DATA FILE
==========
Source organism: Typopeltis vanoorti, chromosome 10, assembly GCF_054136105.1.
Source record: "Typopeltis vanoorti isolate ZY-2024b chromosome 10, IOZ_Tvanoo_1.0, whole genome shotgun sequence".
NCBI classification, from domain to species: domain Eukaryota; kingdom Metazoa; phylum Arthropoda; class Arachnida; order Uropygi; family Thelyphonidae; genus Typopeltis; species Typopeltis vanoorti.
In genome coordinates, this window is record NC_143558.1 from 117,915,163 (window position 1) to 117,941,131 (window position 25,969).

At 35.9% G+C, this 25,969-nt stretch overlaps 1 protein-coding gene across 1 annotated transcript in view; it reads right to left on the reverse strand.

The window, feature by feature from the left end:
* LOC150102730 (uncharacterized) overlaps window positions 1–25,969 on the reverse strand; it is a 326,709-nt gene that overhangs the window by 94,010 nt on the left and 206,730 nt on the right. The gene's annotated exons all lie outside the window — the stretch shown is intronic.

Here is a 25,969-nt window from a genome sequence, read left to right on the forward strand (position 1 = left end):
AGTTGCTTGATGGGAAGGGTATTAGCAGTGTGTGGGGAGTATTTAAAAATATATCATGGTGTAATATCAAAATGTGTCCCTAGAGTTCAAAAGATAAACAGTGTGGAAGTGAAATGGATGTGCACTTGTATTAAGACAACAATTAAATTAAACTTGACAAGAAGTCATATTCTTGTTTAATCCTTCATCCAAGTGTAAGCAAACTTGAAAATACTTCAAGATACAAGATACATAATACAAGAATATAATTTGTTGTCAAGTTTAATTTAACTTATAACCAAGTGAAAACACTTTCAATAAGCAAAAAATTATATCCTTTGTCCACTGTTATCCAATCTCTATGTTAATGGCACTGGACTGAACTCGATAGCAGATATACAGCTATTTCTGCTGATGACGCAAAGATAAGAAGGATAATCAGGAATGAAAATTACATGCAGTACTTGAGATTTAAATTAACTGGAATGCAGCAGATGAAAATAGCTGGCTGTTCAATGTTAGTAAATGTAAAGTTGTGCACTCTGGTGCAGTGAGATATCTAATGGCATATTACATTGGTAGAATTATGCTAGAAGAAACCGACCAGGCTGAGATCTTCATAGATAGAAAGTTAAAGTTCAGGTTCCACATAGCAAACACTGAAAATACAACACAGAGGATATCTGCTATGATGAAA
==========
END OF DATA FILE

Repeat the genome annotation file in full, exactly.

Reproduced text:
Source organism: Typopeltis vanoorti, chromosome 10, assembly GCF_054136105.1.
Source record: "Typopeltis vanoorti isolate ZY-2024b chromosome 10, IOZ_Tvanoo_1.0, whole genome shotgun sequence".
NCBI classification, from domain to species: domain Eukaryota; kingdom Metazoa; phylum Arthropoda; class Arachnida; order Uropygi; family Thelyphonidae; genus Typopeltis; species Typopeltis vanoorti.
In genome coordinates, this window is record NC_143558.1 from 117,915,163 (window position 1) to 117,941,131 (window position 25,969).

At 35.9% G+C, this 25,969-nt stretch overlaps 1 protein-coding gene across 1 annotated transcript in view; it reads right to left on the reverse strand.

The window, feature by feature from the left end:
* LOC150102730 (uncharacterized) overlaps window positions 1–25,969 on the reverse strand; it is a 326,709-nt gene that overhangs the window by 94,010 nt on the left and 206,730 nt on the right. The gene's annotated exons all lie outside the window — the stretch shown is intronic.

Here is a 25,969-nt window from a genome sequence, read left to right on the forward strand (position 1 = left end):
AGTTGCTTGATGGGAAGGGTATTAGCAGTGTGTGGGGAGTATTTAAAAATATATCATGGTGTAATATCAAAATGTGTCCCTAGAGTTCAAAAGATAAACAGTGTGGAAGTGAAATGGATGTGCACTTGTATTAAGACAACAATTAAATTAAACTTGACAAGAAGTCATATTCTTGTTTAATCCTTCATCCAAGTGTAAGCAAACTTGAAAATACTTCAAGATACAAGATACATAATACAAGAATATAATTTGTTGTCAAGTTTAATTTAACTTATAACCAAGTGAAAACACTTTCAATAAGCAAAAAATTATATCCTTTGTCCACTGTTATCCAATCTCTATGTTAATGGCACTGGACTGAACTCGATAGCAGATATACAGCTATTTCTGCTGATGACGCAAAGATAAGAAGGATAATCAGGAATGAAAATTACATGCAGTACTTGAGATTTAAATTAACTGGAATGCAGCAGATGAAAATAGCTGGCTGTTCAATGTTAGTAAATGTAAAGTTGTGCACTCTGGTGCAGTGAGATATCTAATGGCATATTACATTGGTAGAATTATGCTAGAAGAAACCGACCAGGCTGAGATCTTCATAGATAGAAAGTTAAAGTTCAGGTTCCACATAGCAAACACTGAAAATACAACACAGAGGATATCTGCTATGATGAAA